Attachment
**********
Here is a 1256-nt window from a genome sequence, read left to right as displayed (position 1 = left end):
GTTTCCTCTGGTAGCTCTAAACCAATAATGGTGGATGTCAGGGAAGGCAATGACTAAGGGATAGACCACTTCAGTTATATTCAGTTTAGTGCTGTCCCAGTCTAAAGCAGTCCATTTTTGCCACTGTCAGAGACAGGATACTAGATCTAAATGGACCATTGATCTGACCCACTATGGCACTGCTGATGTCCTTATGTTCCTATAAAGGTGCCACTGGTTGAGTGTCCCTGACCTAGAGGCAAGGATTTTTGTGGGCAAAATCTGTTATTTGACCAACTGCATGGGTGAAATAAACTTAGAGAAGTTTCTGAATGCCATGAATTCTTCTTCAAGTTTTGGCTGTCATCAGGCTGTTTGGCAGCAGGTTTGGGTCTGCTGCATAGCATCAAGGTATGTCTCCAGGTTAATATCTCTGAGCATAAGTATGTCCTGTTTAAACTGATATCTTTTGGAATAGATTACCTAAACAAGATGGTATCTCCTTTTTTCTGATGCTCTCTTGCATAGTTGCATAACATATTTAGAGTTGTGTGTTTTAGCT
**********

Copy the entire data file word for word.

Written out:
Here is a 1256-nt window from a genome sequence, read left to right as displayed (position 1 = left end):
GTTTCCTCTGGTAGCTCTAAACCAATAATGGTGGATGTCAGGGAAGGCAATGACTAAGGGATAGACCACTTCAGTTATATTCAGTTTAGTGCTGTCCCAGTCTAAAGCAGTCCATTTTTGCCACTGTCAGAGACAGGATACTAGATCTAAATGGACCATTGATCTGACCCACTATGGCACTGCTGATGTCCTTATGTTCCTATAAAGGTGCCACTGGTTGAGTGTCCCTGACCTAGAGGCAAGGATTTTTGTGGGCAAAATCTGTTATTTGACCAACTGCATGGGTGAAATAAACTTAGAGAAGTTTCTGAATGCCATGAATTCTTCTTCAAGTTTTGGCTGTCATCAGGCTGTTTGGCAGCAGGTTTGGGTCTGCTGCATAGCATCAAGGTATGTCTCCAGGTTAATATCTCTGAGCATAAGTATGTCCTGTTTAAACTGATATCTTTTGGAATAGATTACCTAAACAAGATGGTATCTCCTTTTTTCTGATGCTCTCTTGCATAGTTGCATAACATATTTAGAGTTGTGTGTTTTAGCT